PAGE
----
A boy's letter to NASA is making waves and softening hearts on the Internet today.
Not many children write letters to government entities, we would think. But a boy's letter to NASA is making waves and softening hearts on the Internet today.
"Dear NASA," the letter begins. "My name is Dexter I heard that you are sending 2 people to Mars and I would like to come but I'm 7." The handwritten note, in which Dexter asks for advice about becoming an astronaut, got a full response from NASA, along with some stickers and posters.
There was great fanfare when the Mars Science Laboratory launched in November 2011, and again when its precious cargo — NASA's Mars rover Curiosity — touched down on the red planet in August 2012.
The eight months in between had drama of their own. Curiosity was constantly bombarded with radiation as it traveled through space — high-energy protons thrown out by the sun, and galactic cosmic rays slicing through the solar system from distant supernovas.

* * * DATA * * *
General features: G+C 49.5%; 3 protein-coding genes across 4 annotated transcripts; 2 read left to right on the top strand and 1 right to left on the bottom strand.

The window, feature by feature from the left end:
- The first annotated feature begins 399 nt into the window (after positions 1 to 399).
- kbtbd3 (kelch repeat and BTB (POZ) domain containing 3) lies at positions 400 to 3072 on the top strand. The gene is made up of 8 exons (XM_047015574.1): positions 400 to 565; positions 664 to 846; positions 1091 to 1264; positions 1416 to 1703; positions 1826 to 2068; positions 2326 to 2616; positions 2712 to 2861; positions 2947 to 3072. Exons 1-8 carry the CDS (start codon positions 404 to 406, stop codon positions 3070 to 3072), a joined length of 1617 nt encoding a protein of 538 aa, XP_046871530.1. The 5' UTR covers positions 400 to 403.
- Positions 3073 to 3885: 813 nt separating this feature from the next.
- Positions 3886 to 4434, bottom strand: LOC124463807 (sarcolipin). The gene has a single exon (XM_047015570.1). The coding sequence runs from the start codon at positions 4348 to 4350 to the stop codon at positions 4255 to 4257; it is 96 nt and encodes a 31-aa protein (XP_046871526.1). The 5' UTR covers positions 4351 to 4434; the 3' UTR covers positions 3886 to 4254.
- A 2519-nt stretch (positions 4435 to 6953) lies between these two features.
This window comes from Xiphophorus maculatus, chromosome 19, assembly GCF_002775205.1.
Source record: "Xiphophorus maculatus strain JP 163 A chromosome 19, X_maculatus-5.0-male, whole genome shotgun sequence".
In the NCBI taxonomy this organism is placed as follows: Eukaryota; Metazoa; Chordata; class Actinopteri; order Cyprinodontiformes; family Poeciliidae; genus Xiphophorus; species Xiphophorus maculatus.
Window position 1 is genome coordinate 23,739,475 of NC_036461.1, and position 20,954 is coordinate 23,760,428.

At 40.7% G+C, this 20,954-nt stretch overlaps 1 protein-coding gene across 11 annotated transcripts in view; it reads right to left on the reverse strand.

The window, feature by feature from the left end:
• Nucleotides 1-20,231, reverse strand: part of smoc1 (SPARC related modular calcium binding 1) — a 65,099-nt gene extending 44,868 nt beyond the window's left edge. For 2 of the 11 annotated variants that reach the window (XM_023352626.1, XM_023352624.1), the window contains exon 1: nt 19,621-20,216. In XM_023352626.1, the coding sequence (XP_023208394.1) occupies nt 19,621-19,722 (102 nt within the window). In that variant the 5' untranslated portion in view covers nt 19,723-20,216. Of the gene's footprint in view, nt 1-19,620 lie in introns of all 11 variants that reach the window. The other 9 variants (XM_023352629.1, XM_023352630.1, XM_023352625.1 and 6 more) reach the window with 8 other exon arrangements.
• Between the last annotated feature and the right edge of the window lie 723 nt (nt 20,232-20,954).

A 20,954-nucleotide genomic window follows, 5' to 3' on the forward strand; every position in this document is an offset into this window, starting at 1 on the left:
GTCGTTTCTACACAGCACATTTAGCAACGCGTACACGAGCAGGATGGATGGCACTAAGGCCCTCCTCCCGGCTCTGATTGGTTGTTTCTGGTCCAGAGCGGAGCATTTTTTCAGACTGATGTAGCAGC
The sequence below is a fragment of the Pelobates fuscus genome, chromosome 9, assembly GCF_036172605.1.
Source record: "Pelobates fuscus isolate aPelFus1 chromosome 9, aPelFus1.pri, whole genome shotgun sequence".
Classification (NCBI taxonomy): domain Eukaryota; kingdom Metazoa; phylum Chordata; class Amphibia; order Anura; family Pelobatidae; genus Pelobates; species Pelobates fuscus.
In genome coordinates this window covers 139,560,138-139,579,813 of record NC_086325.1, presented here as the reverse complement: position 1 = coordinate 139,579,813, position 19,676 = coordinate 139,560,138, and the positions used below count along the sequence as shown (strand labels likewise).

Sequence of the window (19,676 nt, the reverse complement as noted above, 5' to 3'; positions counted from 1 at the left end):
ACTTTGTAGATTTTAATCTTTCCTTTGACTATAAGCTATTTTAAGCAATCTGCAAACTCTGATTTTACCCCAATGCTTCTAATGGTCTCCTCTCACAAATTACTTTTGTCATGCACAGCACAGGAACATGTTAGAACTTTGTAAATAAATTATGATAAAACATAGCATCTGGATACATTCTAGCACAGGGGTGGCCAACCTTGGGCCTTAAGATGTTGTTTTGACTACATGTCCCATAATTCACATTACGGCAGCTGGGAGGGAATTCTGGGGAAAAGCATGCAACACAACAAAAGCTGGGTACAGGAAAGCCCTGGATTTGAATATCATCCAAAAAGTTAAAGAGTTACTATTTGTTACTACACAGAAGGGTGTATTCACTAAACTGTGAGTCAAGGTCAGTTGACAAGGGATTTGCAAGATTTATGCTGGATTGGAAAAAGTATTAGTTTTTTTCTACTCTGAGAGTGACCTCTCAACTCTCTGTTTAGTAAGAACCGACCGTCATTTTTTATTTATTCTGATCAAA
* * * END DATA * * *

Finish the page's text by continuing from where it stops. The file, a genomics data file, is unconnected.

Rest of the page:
This map, from the United States Geological Survey, shows the age of bedrock in different regions of North America. Scientists found ancient water in bedrock north of Lake Superior. This region, colored red, was formed more than 2.5 billion years ago.
Scientists have discovered water that has been trapped in rock for more than a billion years. The water might contain microbes that evolved independently from the surface world, and it's a finding that gives new hope to the search for life on other planets.
The water samples came from holes drilled by gold miners near the small town of Timmins, Ontario, about 350 miles north of Toronto. Deep in the Canadian bedrock, miners drill holes and collect samples. Sometimes they hit pay dirt; sometimes they hit water, which seeps out from tiny crevices in the rock.
NASA's Hubble Space Telescope took this close-up of the red planet Mars in 2007, when it was just 55 million miles away.
Credit NASA / UPI/Landov
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Send your work to Mars!
NASA is raising awareness for its upcoming launch of the Mars Atmosphere and Volatile Evolution spacecraft with its Going to Mars project. The MAVEN spacecraft is scheduled for launch this November, to study the Red Planet's upper atmosphere; the craft will examine why Mars lost its atmosphere, and how that catastrophe affected the history of water there.